After having referred to the above three Roman officials as an evidence for the actual existence of Jesus Christ, Durant explains that while these references prove the existence of Christians rather than of Christ, unless we assume that Christ did indeed live, we will be driven to the "improbable hypothesis that Jesus was invented in one generation; moreover we must suppose that the Christian community in Rome had been established some years before 52, to merit the attention of an imperial decree."10

9. Life of Claudius, 25:4.
10. Durant, Caesar and Christ, p. 555.

When this evidence is compiled in the company of such an historian as Tacitus and with Roman officials of the stature of Pliny and Suetonius, it makes the historical reality of Jesus as certain as that of any outstanding figure of antiquity.

FROM JEWISH SOURCES
1. The Talmud

There are two separate books of writings dealing with Jewish law called the Talmud. The first of these is the Mishnah, which is the Jewish code of religious jurisprudence. It began to be compiled sometime after the destruction of Jerusalem in A.D. 70 and was completed about A.D. 200. This great body of newly codified case law became the object of Jewish study from which grew a body of commentaries called Gemaras. Together, the Mishnah (the law book) and the Gemara (the commentary) are called the Talmud. Being Jewish, suffice it to say, all references to "Yeshu'a of Nazareth" in the Talmudic writings are unfriendly, but nevertheless sufficient in number to establish beyond doubt his historical reality.

2. Josephus

The most important references to the historical Jesus from a Jewish source is from a former Jewish general turned historian by the name of Flavius Josephus. In his writings he tells us who he was, what he did, and his own evaluation of a historian. He wrote of many of the outstanding persons we read of in the New Testament: Pilate; Quirinius of Syria (during whose governorship Rome enrolled the Empire for taxation purposes); the Caesars; the Herods; the Pharisees and the Sadducees; Annas and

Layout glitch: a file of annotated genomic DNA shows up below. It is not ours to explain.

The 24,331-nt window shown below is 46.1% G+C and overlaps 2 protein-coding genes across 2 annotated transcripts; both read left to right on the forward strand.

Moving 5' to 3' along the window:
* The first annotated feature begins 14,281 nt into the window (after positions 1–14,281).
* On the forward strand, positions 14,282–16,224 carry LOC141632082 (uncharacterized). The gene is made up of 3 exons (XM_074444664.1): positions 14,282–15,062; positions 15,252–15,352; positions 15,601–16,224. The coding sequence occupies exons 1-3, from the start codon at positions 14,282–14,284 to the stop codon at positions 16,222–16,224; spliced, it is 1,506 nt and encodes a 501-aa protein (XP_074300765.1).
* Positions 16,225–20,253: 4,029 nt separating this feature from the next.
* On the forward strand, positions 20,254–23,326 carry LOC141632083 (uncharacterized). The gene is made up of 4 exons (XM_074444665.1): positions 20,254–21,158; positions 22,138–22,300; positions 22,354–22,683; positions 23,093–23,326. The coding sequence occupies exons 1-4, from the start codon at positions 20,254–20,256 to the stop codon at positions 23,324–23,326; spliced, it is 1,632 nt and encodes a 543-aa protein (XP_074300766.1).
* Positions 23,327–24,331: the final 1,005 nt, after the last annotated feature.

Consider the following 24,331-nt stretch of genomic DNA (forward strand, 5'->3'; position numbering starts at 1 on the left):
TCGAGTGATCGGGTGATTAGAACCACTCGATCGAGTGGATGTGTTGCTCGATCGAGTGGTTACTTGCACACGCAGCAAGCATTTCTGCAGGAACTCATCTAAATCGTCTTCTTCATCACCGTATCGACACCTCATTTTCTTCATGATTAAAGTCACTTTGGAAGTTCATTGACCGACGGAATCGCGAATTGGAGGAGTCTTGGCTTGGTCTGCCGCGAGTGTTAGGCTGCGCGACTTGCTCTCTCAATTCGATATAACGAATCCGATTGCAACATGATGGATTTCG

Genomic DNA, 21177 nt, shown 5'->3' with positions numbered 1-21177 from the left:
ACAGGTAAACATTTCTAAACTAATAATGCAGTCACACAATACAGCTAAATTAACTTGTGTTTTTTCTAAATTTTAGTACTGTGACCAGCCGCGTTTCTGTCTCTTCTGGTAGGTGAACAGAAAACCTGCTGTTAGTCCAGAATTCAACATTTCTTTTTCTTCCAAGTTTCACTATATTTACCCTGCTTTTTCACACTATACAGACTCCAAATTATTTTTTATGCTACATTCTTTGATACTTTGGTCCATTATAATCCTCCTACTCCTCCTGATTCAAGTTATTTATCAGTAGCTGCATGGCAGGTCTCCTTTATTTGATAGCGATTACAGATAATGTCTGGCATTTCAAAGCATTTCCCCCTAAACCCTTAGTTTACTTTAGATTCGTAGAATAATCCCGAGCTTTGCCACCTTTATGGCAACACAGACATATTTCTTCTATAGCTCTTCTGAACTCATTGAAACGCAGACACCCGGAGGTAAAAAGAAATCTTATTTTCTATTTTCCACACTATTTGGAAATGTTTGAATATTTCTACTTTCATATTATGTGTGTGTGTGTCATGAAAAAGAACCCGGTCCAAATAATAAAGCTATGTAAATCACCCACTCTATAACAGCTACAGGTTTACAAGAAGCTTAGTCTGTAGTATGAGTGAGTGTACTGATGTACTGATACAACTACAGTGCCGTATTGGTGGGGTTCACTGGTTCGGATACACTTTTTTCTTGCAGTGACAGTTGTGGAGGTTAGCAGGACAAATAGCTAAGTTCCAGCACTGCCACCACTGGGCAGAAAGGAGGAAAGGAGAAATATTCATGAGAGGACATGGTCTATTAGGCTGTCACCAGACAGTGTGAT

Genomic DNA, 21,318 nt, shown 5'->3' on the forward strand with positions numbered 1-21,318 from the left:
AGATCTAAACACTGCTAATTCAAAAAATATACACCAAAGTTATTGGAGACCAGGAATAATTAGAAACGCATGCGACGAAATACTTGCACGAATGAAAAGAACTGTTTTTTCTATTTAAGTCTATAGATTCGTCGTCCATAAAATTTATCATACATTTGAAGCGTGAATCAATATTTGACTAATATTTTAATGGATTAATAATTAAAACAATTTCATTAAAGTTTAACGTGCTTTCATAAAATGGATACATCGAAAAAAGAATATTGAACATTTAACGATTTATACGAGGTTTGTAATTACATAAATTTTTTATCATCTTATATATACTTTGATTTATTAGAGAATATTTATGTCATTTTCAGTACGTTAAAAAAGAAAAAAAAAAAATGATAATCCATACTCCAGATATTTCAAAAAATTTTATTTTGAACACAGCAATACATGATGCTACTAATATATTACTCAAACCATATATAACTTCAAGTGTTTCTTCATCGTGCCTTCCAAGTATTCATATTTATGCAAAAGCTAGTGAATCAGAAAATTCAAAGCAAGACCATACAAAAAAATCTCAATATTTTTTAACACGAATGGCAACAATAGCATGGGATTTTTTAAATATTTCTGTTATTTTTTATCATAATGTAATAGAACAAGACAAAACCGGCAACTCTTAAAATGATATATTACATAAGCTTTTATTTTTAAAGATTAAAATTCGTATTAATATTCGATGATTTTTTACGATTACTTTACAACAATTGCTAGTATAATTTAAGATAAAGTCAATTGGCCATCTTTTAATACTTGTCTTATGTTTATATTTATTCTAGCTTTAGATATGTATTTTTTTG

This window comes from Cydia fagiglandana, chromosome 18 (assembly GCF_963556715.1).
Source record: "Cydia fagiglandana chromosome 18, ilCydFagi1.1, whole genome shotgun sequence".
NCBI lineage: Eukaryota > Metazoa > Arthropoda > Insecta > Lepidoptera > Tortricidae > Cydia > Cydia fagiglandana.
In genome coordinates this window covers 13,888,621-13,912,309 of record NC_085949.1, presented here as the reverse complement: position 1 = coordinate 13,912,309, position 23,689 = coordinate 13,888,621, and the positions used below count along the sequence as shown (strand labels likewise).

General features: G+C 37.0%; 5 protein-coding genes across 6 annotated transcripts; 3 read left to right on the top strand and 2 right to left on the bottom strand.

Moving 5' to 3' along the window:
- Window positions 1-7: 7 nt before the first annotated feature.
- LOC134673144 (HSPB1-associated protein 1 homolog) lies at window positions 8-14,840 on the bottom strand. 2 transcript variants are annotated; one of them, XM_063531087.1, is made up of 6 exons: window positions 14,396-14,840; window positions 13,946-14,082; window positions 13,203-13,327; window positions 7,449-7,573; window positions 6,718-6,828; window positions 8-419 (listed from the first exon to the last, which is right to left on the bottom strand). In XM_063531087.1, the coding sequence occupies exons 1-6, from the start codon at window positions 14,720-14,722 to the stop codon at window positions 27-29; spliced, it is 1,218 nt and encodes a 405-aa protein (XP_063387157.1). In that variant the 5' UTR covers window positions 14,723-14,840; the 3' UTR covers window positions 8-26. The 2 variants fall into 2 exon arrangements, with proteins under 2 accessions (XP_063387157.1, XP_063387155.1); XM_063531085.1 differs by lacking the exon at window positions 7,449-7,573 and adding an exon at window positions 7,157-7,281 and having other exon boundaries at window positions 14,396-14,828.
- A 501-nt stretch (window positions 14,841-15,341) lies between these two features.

Caiaphas, who had Jesus crucified; Felix and Festus, under whose governorships the apostle Paul was arrested and before whom he spoke of Jesus; Jesus' brother, James; and John the Baptist.

Most significant is his reference to Jesus himself in the following words:

And there arose about this time Jesus, a wise man, if indeed we should call him a man; for he was a doer of marvelous deeds, a teacher of men who receive the truth with
pleasure. He won over many Jews and also many Greeks.
This man was the Messiah. And when Pilate had condemned him to the cross at the instigation of our own leaders, those who had loved him from the first did not cease. For he appeared to them on the third day alive again, as the prophets had predicted and said many other wonderful things about him. And even now the race of Christians, so named after him, has not yet died out. 11

11. Antiquities, 18, 3.3.

All attempts to discredit this reference to Jesus as having been dressed up by a Christian copiest have failed. The reference is included in all of the manuscripts of Josephus, including the copy from which the fourth-century historian, Eusebius, read and quoted.

At the close of his excellent book offering evidence for the historical reliability of the New Testament, F.F. Bruce has observed,

Whatever else may be thought of the evidence from early Jewish and Gentile writers . . . it does at least establish, for those who refuse the witness of Christian writings, the historical character of Jesus himself. Some writers may toy with the fancy of a 'Christ-myth,' but they do not do so on the ground of historical evidence. The historicity of Christ is as axiomatic for an unbiased historian as the historicity of Julius Caesar. It
is not historians who propagate the Christ-myth" theories. 12

12. F.F. Bruce. The New Testament Documents. p. 119.

FROM THE NEW TESTAMENT